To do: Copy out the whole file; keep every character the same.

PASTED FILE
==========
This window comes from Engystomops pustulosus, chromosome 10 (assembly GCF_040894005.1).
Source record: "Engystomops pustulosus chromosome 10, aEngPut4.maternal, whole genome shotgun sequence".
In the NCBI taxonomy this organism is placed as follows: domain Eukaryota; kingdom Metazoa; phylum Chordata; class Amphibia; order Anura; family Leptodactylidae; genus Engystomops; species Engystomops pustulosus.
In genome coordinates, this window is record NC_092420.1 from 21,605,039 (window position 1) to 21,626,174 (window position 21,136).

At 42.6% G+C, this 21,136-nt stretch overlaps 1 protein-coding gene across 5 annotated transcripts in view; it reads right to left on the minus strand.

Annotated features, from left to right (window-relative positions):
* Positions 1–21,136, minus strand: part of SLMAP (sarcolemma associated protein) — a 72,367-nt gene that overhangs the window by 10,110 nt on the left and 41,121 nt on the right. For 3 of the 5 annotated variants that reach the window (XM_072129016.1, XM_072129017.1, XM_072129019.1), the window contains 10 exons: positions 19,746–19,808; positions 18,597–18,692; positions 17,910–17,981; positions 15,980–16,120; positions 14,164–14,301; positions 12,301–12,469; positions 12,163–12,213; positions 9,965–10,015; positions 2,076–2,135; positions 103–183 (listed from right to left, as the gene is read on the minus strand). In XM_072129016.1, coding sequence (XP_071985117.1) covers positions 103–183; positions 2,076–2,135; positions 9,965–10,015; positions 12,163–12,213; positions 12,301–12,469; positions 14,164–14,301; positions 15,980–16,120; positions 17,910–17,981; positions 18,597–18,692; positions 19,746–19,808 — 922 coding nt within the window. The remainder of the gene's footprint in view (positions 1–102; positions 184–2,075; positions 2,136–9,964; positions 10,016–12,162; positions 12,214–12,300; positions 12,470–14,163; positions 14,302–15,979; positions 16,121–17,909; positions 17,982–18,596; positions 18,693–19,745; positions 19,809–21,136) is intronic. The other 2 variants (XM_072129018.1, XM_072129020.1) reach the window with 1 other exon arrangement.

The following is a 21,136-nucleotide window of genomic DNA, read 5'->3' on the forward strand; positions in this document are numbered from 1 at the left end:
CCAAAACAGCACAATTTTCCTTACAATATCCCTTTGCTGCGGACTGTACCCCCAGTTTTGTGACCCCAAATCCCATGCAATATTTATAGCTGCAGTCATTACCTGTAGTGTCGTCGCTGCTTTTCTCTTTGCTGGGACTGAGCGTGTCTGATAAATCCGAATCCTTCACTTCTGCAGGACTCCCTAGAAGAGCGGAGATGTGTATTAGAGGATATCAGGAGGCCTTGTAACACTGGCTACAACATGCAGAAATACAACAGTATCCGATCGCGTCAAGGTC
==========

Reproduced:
This window comes from Engystomops pustulosus, chromosome 10 (assembly GCF_040894005.1).
Source record: "Engystomops pustulosus chromosome 10, aEngPut4.maternal, whole genome shotgun sequence".
In the NCBI taxonomy this organism is placed as follows: domain Eukaryota; kingdom Metazoa; phylum Chordata; class Amphibia; order Anura; family Leptodactylidae; genus Engystomops; species Engystomops pustulosus.
In genome coordinates, this window is record NC_092420.1 from 21,605,039 (window position 1) to 21,626,174 (window position 21,136).

At 42.6% G+C, this 21,136-nt stretch overlaps 1 protein-coding gene across 5 annotated transcripts in view; it reads right to left on the minus strand.

Annotated features, from left to right (window-relative positions):
* Positions 1–21,136, minus strand: part of SLMAP (sarcolemma associated protein) — a 72,367-nt gene that overhangs the window by 10,110 nt on the left and 41,121 nt on the right. For 3 of the 5 annotated variants that reach the window (XM_072129016.1, XM_072129017.1, XM_072129019.1), the window contains 10 exons: positions 19,746–19,808; positions 18,597–18,692; positions 17,910–17,981; positions 15,980–16,120; positions 14,164–14,301; positions 12,301–12,469; positions 12,163–12,213; positions 9,965–10,015; positions 2,076–2,135; positions 103–183 (listed from right to left, as the gene is read on the minus strand). In XM_072129016.1, coding sequence (XP_071985117.1) covers positions 103–183; positions 2,076–2,135; positions 9,965–10,015; positions 12,163–12,213; positions 12,301–12,469; positions 14,164–14,301; positions 15,980–16,120; positions 17,910–17,981; positions 18,597–18,692; positions 19,746–19,808 — 922 coding nt within the window. The remainder of the gene's footprint in view (positions 1–102; positions 184–2,075; positions 2,136–9,964; positions 10,016–12,162; positions 12,214–12,300; positions 12,470–14,163; positions 14,302–15,979; positions 16,121–17,909; positions 17,982–18,596; positions 18,693–19,745; positions 19,809–21,136) is intronic. The other 2 variants (XM_072129018.1, XM_072129020.1) reach the window with 1 other exon arrangement.

The following is a 21,136-nucleotide window of genomic DNA, read 5'->3' on the forward strand; positions in this document are numbered from 1 at the left end:
CCAAAACAGCACAATTTTCCTTACAATATCCCTTTGCTGCGGACTGTACCCCCAGTTTTGTGACCCCAAATCCCATGCAATATTTATAGCTGCAGTCATTACCTGTAGTGTCGTCGCTGCTTTTCTCTTTGCTGGGACTGAGCGTGTCTGATAAATCCGAATCCTTCACTTCTGCAGGACTCCCTAGAAGAGCGGAGATGTGTATTAGAGGATATCAGGAGGCCTTGTAACACTGGCTACAACATGCAGAAATACAACAGTATCCGATCGCGTCAAGGTC